Again, the necessary details.  Weill Recital Hall at Carnegie Hall, 57th Street at 7th Avenue.  Wednesday, March 30, 8-10 PM.  Tickets: $35 ($15 for  students / seniors) — on sale now at Carnegie Hall box office, (212) 247-7800.  More information at www.abbywhiteside.org and www.carnegiehall.org.

I will be there, but obviously without a camera: so I’d encourage those who love subtle music to make a pilgrimage to Weill Recital Hall for that evening.

May your happiness increase!

TAPESTRY: A MUSICAL LANDSCAPE featuring AFRICVILLE STORIES and A SALUTE TO MOTOWN

Sometimes you measure the worth of an enterprise not by the names of the players on the bill — but by the hearts of the people behind the players.

It’s in that spirit that I call your attention to the Jazz Performance and Education Centre (JPEC) of Toronto, Canada.

Raymond and Rochelle Koskie saw that their beloved city had no full-time jazz venue, and in 2008, got people together — musicians, business people, and arts professionals, all passionate about jazz in Toronto — to create a solution, that city’s own version of Jazz at Lincoln Center in New York.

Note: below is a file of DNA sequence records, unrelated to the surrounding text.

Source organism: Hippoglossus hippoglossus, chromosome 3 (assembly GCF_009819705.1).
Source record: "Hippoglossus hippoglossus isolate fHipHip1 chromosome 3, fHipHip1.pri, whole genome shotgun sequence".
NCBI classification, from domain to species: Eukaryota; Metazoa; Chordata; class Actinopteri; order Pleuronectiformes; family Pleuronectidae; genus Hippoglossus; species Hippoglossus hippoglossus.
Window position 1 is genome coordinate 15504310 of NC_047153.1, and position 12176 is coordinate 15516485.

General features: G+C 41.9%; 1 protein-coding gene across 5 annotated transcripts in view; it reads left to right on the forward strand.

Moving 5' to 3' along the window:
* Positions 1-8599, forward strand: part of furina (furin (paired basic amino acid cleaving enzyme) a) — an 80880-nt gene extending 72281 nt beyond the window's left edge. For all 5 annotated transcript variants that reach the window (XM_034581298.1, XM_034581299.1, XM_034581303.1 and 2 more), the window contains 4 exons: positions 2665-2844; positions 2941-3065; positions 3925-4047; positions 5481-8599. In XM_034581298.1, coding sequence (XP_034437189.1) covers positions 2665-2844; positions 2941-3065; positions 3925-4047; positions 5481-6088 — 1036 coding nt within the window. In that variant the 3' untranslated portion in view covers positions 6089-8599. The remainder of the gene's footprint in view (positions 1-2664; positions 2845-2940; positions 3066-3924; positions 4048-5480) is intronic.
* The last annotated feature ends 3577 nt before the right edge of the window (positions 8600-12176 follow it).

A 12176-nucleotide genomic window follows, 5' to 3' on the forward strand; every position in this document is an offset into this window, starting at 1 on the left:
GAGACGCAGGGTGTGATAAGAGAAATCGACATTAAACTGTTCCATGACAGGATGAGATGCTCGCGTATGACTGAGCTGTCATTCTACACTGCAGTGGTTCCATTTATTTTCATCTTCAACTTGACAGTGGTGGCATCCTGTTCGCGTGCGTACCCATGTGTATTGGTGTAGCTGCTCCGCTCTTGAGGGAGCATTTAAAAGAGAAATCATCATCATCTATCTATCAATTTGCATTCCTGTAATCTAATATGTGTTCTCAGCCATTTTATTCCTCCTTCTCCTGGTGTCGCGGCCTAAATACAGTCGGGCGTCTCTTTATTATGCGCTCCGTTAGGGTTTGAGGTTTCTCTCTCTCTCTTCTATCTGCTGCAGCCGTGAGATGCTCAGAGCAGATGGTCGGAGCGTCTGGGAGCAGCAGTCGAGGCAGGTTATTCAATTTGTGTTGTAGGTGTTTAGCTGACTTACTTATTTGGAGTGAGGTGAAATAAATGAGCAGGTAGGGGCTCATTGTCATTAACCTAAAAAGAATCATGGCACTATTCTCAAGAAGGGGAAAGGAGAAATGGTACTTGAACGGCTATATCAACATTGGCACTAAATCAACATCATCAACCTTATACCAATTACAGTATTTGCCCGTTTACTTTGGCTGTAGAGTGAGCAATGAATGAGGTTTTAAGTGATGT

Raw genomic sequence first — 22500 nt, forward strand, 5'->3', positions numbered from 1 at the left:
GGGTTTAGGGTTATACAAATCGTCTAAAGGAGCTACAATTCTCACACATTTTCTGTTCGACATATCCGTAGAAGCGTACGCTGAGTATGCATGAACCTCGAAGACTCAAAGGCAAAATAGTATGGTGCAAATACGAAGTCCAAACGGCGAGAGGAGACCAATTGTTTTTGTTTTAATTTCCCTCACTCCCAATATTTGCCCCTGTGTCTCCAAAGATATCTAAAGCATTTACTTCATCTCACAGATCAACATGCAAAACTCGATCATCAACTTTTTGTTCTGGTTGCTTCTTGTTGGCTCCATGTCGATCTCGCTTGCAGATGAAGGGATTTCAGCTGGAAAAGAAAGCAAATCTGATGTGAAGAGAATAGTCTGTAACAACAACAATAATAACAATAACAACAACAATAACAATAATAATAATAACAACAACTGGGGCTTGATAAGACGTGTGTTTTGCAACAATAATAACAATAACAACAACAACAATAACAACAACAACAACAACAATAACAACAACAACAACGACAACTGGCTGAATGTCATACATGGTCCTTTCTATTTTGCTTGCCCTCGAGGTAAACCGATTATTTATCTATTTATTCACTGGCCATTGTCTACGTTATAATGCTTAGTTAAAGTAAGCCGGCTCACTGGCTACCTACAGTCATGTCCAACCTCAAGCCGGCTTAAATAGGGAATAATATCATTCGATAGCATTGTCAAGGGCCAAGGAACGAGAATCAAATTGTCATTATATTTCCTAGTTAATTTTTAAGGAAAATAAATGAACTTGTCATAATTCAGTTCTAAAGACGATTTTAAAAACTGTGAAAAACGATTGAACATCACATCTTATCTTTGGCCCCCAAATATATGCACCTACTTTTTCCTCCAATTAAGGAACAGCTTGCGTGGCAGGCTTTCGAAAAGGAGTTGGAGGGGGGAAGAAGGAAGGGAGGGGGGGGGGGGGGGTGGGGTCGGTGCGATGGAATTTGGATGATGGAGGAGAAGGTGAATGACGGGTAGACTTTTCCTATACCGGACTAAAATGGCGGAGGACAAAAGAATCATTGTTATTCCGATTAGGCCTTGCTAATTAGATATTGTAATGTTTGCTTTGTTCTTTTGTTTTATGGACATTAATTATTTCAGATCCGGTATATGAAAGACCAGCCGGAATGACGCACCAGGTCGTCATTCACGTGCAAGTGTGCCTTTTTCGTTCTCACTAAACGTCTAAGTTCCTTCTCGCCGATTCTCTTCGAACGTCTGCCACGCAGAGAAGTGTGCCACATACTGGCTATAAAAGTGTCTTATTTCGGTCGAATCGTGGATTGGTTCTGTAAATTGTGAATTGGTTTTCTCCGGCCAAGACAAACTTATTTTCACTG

“This first-class, multi-purpose facility will feature performances by top local, national and international jazz talent; educational programming in which fans of all ages can learn about jazz; recording facilities; and a Hall of Fame and Archives which will encompass and preserve Canada’s outstanding jazz heritage and tradition. The facility will enhance Toronto’s reputation as one of the best cities in North America in which to experience live jazz.”

Starting in 2009-2010, JPEC held a Jazz Gala, featuring Archie Alleyne (drums), Peter Appleyard (vibes), Guido Basso (trumpet and flugelhorn), Arlene Duncan (vocals), Michael Dunstan (vocals), Molly Johnson (vocals), Jackie Richardson (vocals) and Joe Sealy (piano).  They have held concerts featuring Oliver Jones, Dianne Reeves, Ingrid Jensen, Kurt Rosenwinkel, and Bill Charlap/Renee Rosnes.  They’ve hosted lectures by local musicians and writers.  In 2010-11, five concerts featured Fred Hersch and Norma Winstone, Lee Konitz, Robert Glasper, and Seamus Blake.  The next year’s concerts offered Lionel Loeke, Lucien Ban and John Herbert, Tom Harrell, Luciana Souza and Romero Lubambo.